The South Asian Visual Arts Centre began to take its current shape in the late 1990s, but its roots lay in the queer activism of the 1980s. Emerging from the art world of Desh Pardesh, a multidisciplinary arts festival that ran from 1990-2001 in Toronto, ON, SAVAC has operated as a non-profit artist-run centrefor over 20 year – dedicated to presenting challenging, experimental programming.
The first iteration of SAVAC emerged in 1987 when a group of gay South Asian men in Toronto joined together to form the organization Khush: South Asian Gay Men of Toronto. Mandated to “educate South Asian gay men and the wider gay community about South Asian culture, as well as to forge connections amongst the South Asian community, South Asian cultural producers/artists and the gay community,” Khush started its arts programming in 1989 with SALAAM TORONTO, a one-day celebration at the 519 Community Centre that featured art, literature, and performances. With over 800 attendees, it laid the groundwork for Khalla, a three-day program of film, video, music and dance “intended to provide a forum for South Asian artists’ aiming to ‘incite dialogue […] about South Asian culture.'” Khalla was later expanded re-branded as Desh Pardesh (meaning “home away from home”).
The multi-disciplinary arts festival–dedicated to foregrounding underrepresented and marginalized voices within the South Asian diasporic community–provided left wing and queer South Asian artists and academics from across the diaspora a dynamic forum to engage questions of gender, sexuality, race, caste, and nation. An early iteration of the Desh mandate describes the organization as follows:
“Desh is lesbian and gay positive, feminist, anti-racist, anti-imperialist and anti caste/classist. Desh exists to ensure that the voices and expressions of those constituencies in the South Asian community which are systematically silenced are provided with a community forum. In particular: independent artists, cultural producers and activists who are women, lesbians and gays, people with disabilities, working class people and seniors.
For eleven years, Desh organized an annual summer conference and arts festival (film screenings, workshops, issue-driven seminars, spoken work and literary readings, music, dance and performance art pieces) as well as periodic arts development workshops, community outreach seminars, mini-festivals, art exhibits, and film retrospectives. It also served as a resource centre and referral service to various South Asian community groups and artists, cultural organizations and activists.
Between 1993-1994, a group of visual artists who had been working together to curate the visual arts component of Desh, come together to form South Asian Visual Arts Collective (later to be named the South Asian Visual Arts Centre, or SAVAC). In 1997, SAVAC was formally established as an artist-run centre, working in close collaboration with Desh Pardesh. In 2001, when the festival and its administrative body were closed due largely to the financial crisis, SAVAC was provincially incorporated as a non-profit organization, ensuring continuity for the Desh mandate.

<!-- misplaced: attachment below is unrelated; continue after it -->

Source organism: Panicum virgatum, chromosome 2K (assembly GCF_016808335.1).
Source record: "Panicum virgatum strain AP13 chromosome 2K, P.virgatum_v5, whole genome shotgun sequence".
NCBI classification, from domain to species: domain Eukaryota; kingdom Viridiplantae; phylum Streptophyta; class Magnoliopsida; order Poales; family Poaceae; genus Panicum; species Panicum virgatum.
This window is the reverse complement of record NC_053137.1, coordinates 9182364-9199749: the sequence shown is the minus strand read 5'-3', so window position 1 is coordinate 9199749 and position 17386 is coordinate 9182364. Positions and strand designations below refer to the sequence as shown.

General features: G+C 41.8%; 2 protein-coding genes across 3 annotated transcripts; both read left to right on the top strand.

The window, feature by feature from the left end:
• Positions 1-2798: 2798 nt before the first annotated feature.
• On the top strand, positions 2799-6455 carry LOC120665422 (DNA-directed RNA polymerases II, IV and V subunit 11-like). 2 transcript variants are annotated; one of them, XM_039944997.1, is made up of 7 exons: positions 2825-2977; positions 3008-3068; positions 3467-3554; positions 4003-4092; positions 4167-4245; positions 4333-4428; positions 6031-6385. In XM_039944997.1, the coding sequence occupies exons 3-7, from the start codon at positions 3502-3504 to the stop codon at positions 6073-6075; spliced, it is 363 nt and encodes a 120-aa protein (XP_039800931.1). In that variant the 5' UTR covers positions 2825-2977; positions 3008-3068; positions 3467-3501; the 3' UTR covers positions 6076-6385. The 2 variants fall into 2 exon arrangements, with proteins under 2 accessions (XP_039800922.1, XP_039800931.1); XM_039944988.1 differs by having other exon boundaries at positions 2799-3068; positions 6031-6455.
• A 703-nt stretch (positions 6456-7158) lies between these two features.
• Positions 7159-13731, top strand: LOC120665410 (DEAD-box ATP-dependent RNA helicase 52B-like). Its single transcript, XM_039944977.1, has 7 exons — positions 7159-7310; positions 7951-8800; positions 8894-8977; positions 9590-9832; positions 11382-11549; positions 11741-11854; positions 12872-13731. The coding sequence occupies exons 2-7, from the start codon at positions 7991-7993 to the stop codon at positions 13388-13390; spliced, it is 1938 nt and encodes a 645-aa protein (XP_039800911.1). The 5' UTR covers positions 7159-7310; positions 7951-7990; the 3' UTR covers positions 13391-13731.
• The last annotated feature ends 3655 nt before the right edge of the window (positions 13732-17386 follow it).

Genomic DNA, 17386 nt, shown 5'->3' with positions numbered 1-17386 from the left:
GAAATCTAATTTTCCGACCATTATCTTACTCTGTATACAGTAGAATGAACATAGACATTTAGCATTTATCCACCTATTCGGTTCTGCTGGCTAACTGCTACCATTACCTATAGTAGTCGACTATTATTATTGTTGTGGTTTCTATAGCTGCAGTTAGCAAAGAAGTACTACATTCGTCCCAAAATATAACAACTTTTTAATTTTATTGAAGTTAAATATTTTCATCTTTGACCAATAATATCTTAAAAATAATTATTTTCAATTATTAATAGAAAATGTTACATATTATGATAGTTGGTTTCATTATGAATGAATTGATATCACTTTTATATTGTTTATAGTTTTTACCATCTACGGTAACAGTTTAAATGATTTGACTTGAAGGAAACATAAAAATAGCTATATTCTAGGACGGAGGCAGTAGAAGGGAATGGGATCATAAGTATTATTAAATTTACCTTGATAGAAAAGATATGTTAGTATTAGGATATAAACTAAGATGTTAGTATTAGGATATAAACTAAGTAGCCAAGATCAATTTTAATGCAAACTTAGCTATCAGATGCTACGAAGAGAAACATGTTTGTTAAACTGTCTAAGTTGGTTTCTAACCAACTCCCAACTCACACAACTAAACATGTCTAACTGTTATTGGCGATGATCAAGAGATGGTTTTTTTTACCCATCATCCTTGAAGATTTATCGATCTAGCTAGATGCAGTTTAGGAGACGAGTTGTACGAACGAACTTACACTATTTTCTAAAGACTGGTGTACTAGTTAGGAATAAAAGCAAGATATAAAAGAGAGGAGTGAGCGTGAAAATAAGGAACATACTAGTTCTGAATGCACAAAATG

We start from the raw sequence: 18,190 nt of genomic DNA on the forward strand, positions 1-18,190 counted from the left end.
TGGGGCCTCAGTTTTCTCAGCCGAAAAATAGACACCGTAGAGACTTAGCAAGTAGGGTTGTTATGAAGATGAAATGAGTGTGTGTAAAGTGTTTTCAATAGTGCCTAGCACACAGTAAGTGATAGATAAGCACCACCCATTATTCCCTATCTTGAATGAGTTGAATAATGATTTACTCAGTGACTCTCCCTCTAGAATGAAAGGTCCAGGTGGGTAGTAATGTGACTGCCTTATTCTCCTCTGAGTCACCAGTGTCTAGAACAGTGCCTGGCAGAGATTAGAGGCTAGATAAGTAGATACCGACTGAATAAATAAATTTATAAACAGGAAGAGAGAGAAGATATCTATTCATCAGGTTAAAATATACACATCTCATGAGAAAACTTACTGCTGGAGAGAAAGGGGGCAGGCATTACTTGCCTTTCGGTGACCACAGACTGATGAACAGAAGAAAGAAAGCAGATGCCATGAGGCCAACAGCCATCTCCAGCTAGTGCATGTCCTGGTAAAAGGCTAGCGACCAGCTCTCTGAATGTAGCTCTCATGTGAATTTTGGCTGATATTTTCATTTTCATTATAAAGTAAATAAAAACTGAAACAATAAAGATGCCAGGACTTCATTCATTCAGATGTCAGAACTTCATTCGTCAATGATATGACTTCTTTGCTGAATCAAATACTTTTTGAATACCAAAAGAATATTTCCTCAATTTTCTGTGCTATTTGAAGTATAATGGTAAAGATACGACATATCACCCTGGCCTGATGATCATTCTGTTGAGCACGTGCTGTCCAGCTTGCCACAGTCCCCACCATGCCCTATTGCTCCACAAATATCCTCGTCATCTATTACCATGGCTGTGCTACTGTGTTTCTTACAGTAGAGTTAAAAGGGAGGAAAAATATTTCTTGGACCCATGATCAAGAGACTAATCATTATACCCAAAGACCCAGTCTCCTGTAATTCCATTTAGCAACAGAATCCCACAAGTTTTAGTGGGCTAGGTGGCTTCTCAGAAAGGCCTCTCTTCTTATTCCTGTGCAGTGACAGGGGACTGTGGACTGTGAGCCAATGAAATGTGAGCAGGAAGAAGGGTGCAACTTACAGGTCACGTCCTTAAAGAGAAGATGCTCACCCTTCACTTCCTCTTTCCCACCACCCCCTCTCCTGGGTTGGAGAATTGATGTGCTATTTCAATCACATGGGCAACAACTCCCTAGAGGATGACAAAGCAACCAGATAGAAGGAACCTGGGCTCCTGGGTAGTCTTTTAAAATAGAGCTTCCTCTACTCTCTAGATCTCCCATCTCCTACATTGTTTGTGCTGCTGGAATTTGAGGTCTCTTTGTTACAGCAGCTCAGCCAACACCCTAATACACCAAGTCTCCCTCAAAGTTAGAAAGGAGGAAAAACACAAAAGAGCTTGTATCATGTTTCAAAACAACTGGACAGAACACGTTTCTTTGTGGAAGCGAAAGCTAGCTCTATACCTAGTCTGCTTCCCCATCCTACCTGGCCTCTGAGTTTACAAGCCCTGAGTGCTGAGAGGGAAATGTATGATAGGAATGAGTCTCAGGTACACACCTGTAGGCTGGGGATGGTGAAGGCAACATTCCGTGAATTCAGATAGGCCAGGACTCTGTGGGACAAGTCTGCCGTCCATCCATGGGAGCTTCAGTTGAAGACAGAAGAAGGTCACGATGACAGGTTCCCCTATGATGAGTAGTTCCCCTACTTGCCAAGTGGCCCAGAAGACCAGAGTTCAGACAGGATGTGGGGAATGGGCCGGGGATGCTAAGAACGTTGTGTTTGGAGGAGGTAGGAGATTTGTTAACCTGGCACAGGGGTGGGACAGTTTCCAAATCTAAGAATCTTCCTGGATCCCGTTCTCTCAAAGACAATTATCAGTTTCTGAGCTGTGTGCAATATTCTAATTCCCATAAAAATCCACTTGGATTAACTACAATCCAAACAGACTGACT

In the early 2000s, SAVAC initiated a program of organizational development supported by a three-year capacity building grant from the Canada Council of the Arts. Since then, SAVAC has exhibited national and international artists in ambitious programs, including Beyond Measure: Domesticating Distance, …(the heart that has no love/pain/generosity is no heart), South-South: Interruptions and Encounters, Peace Taxi, Big Stories Little India, and MONITOR: Experimental South Asian Film + Video.
“Spaceless Place.” KAPSULA Magazine, Issue 2.1 (2017) Rajee Paña Jejisher Gill, “Partition and Postmemory,” Concordia University, Thesis (2014) Sharon Fernandez, “More than Just an Arts Festival: Communities, Resistance, and the Story of Desh Pardesh“ Canadian Journal of Communication, Issue 31.1 (2006) Leah Lakshmi Piepznsa-Samarasinha, “Artists, Rebels, Warriors: Desh Pardesh’s Legacy and the Future of Radical South Asian Art“. Fuse Magazine, Issue 27.4 (2004) Rachel Kalpana James, “From Foreign Shores” Art India, Volume 9, Issue I. (2004)
Academics, scholars and art writers from around the world have written about the history and politics of SAVAC and Desh Pardesh. As a longstanding artist-run centre with challenging, experimental programming that comprises a range of objects, conditions and issues, the SAVAC Archives encourage fresh approaches to the production of knowledge about diaspora, racialization, political activism and contemporary arts in Canada, among other topics. To learn more, view these selected publications, explore our digital collections or visit our new research centre at The Commons @ 401 Richmond.